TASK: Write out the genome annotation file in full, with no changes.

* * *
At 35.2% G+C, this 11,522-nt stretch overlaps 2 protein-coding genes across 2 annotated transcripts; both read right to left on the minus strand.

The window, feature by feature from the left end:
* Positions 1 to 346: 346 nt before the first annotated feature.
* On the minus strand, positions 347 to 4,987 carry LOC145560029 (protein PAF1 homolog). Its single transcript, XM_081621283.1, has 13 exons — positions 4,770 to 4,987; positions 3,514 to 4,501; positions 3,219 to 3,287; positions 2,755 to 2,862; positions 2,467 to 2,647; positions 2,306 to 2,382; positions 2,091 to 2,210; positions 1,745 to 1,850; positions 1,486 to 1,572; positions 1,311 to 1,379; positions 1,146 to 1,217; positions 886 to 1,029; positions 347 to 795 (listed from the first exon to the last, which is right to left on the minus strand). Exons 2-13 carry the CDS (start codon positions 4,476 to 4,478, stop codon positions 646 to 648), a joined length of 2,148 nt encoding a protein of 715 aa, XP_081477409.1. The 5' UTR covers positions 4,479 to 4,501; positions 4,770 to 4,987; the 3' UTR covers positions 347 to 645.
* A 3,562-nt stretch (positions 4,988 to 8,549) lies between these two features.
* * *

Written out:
At 35.2% G+C, this 11,522-nt stretch overlaps 2 protein-coding genes across 2 annotated transcripts; both read right to left on the minus strand.

The window, feature by feature from the left end:
* Positions 1 to 346: 346 nt before the first annotated feature.
* On the minus strand, positions 347 to 4,987 carry LOC145560029 (protein PAF1 homolog). Its single transcript, XM_081621283.1, has 13 exons — positions 4,770 to 4,987; positions 3,514 to 4,501; positions 3,219 to 3,287; positions 2,755 to 2,862; positions 2,467 to 2,647; positions 2,306 to 2,382; positions 2,091 to 2,210; positions 1,745 to 1,850; positions 1,486 to 1,572; positions 1,311 to 1,379; positions 1,146 to 1,217; positions 886 to 1,029; positions 347 to 795 (listed from the first exon to the last, which is right to left on the minus strand). Exons 2-13 carry the CDS (start codon positions 4,476 to 4,478, stop codon positions 646 to 648), a joined length of 2,148 nt encoding a protein of 715 aa, XP_081477409.1. The 5' UTR covers positions 4,479 to 4,501; positions 4,770 to 4,987; the 3' UTR covers positions 347 to 645.
* A 3,562-nt stretch (positions 4,988 to 8,549) lies between these two features.